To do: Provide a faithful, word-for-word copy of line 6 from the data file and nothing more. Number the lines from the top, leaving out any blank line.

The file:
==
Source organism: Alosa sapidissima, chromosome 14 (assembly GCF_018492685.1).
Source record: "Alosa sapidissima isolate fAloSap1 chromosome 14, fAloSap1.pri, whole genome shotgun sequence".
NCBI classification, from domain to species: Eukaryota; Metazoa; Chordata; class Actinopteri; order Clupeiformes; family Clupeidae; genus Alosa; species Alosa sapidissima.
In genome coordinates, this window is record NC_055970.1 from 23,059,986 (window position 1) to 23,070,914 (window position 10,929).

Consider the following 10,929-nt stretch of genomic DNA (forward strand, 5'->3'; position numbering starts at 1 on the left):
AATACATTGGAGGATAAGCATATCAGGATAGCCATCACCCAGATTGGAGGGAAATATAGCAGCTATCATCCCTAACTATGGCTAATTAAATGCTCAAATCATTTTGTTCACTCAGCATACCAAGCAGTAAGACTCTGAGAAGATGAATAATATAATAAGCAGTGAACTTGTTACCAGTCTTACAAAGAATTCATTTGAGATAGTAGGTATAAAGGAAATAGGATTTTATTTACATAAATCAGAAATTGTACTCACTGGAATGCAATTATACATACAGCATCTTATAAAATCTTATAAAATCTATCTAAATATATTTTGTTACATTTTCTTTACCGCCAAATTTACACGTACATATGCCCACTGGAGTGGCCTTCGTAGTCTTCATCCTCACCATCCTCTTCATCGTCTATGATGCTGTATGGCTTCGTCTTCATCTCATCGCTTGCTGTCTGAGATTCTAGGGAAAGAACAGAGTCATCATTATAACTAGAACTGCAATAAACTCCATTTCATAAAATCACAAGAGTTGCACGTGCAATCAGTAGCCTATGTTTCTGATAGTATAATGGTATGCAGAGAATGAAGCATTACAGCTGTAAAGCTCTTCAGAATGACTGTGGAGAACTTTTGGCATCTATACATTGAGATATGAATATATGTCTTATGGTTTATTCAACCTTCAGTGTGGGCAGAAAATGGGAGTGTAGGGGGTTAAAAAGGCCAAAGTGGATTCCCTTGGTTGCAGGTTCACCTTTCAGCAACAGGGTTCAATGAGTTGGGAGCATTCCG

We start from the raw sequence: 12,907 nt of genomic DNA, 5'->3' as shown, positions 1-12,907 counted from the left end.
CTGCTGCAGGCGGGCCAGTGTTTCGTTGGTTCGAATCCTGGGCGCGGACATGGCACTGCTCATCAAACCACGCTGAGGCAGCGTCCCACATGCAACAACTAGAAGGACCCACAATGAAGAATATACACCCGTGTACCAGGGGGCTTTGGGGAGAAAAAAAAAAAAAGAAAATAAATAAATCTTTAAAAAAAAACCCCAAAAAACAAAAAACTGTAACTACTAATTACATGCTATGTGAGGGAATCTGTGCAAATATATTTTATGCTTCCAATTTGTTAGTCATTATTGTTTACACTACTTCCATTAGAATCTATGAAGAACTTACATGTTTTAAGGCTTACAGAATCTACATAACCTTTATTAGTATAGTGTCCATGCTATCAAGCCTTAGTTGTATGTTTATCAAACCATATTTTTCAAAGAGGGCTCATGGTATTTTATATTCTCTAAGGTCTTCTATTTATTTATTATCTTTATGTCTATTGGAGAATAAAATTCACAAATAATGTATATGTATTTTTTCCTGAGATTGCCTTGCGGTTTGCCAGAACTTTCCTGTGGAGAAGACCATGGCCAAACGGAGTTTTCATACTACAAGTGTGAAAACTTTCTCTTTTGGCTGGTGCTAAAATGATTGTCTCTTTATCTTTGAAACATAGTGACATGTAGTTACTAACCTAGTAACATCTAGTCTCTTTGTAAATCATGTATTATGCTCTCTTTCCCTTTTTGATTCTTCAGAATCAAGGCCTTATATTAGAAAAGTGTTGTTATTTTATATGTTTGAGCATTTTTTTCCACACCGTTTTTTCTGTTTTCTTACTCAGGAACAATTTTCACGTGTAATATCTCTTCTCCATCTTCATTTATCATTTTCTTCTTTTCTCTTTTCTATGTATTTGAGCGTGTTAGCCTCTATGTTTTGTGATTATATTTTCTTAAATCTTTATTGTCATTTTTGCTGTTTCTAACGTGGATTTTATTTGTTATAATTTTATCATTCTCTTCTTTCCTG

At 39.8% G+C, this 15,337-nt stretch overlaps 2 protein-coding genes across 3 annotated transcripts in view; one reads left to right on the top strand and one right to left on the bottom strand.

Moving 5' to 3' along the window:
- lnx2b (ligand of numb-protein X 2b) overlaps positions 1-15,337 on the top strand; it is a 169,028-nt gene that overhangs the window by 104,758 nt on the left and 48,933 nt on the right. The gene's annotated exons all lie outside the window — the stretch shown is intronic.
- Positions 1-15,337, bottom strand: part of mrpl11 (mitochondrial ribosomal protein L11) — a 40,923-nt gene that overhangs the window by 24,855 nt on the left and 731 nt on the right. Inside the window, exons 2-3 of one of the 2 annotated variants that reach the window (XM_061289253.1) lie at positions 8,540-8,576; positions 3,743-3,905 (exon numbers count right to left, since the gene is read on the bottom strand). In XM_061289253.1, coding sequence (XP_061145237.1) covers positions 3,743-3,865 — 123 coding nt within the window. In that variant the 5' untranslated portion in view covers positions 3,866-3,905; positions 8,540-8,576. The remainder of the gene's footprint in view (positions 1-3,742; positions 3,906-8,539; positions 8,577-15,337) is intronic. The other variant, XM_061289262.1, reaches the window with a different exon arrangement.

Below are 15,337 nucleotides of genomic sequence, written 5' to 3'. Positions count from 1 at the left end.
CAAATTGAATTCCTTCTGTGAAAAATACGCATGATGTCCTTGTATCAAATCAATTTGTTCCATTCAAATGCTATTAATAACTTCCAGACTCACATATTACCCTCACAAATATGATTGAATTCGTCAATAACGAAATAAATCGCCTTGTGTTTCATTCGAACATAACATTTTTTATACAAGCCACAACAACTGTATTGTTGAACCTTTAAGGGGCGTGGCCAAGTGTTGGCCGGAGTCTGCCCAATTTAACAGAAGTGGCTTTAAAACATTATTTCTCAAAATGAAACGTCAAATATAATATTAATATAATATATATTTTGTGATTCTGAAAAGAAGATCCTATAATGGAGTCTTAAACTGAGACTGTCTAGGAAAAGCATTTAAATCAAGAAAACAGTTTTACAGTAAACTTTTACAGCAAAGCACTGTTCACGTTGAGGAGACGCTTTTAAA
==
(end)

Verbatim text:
AATACATTGGAGGATAAGCATATCAGGATAGCCATCACCCAGATTGGAGGGAAATATAGCAGCTATCATCCCTAACTATGGCTAATTAAATGCTCAAATCATTTTGTTCACTCAGCATACCAAGCAGTAAGACTCTGAGAAGATGAATAATATAATAAGCAGTGAACTTGTTACCAGTCTTACAAAGAATTCATTTGAGATAGTAGGTATAAAGGAAATAGGATTTTATTTACATAAATCAGAAATTGTACTCACTGGAATGCAATTATACATACAGCATCTTATAAAATCTTATAAAATCTATCTAAATATATTTTGTTACATTTTCTTTACCGCCAAATTTACACGTACATATGCCCACTGGAGTGGCCTTCGTAGTCTTCATCCTCACCATCCTCTTCATCGTCTATGATGCTGTATGGCTTCGTCTTCATCTCATCGCTTGCTGTCTGAGATTCTAGGGAAAGAACAGAGTCATCATTATAACTAGAACTGCAATAAACTCCATTTCATAAAATCACAAGAGTTGCACGTGCAATCAGTAGCCTATGTTTCTGATAGTATAATGGTATGCAGAGAATGAAGCATTACAGCTGTAAAGCTCTTCAGAATGACTGTGGAGAACTTTTGGCATCTATACATTGAGATATGAATATATGTCTTATGGTTTATTCAACCTTCAGTGTGGGCAGAAAATGGGAGTGTAGGGGGTTAAAAAGGCCAAAGTGGATTCCCTTGGTTGCAGGTTCACCTTTCAGCAACAGGGTTCAATGAGTTGGGAGCATTCCG